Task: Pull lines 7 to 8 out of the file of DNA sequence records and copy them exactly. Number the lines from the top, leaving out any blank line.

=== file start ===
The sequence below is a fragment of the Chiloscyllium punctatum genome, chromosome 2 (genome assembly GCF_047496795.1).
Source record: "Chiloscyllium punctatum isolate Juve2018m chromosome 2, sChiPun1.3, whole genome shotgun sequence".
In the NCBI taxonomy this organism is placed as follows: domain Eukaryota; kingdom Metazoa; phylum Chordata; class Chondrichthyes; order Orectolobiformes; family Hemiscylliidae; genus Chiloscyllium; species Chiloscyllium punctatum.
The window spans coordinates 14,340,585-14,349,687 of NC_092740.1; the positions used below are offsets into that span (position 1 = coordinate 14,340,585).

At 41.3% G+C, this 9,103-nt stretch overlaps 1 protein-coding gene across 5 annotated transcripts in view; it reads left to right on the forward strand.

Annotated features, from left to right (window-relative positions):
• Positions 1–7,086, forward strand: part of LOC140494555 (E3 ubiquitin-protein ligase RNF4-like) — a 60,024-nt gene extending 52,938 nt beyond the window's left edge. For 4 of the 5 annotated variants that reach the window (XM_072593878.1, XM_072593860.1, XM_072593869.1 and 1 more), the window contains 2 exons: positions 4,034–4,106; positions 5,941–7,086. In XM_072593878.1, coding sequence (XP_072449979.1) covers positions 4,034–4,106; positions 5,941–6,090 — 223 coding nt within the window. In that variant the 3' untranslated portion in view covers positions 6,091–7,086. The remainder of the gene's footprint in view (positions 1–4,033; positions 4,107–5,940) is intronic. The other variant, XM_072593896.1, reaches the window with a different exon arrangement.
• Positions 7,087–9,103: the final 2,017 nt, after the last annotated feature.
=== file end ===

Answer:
• Positions 1–7,086, forward strand: part of LOC140494555 (E3 ubiquitin-protein ligase RNF4-like) — a 60,024-nt gene extending 52,938 nt beyond the window's left edge. For 4 of the 5 annotated variants that reach the window (XM_072593878.1, XM_072593860.1, XM_072593869.1 and 1 more), the window contains 2 exons: positions 4,034–4,106; positions 5,941–7,086. In XM_072593878.1, coding sequence (XP_072449979.1) covers positions 4,034–4,106; positions 5,941–6,090 — 223 coding nt within the window. In that variant the 3' untranslated portion in view covers positions 6,091–7,086. The remainder of the gene's footprint in view (positions 1–4,033; positions 4,107–5,940) is intronic. The other variant, XM_072593896.1, reaches the window with a different exon arrangement.
• Positions 7,087–9,103: the final 2,017 nt, after the last annotated feature.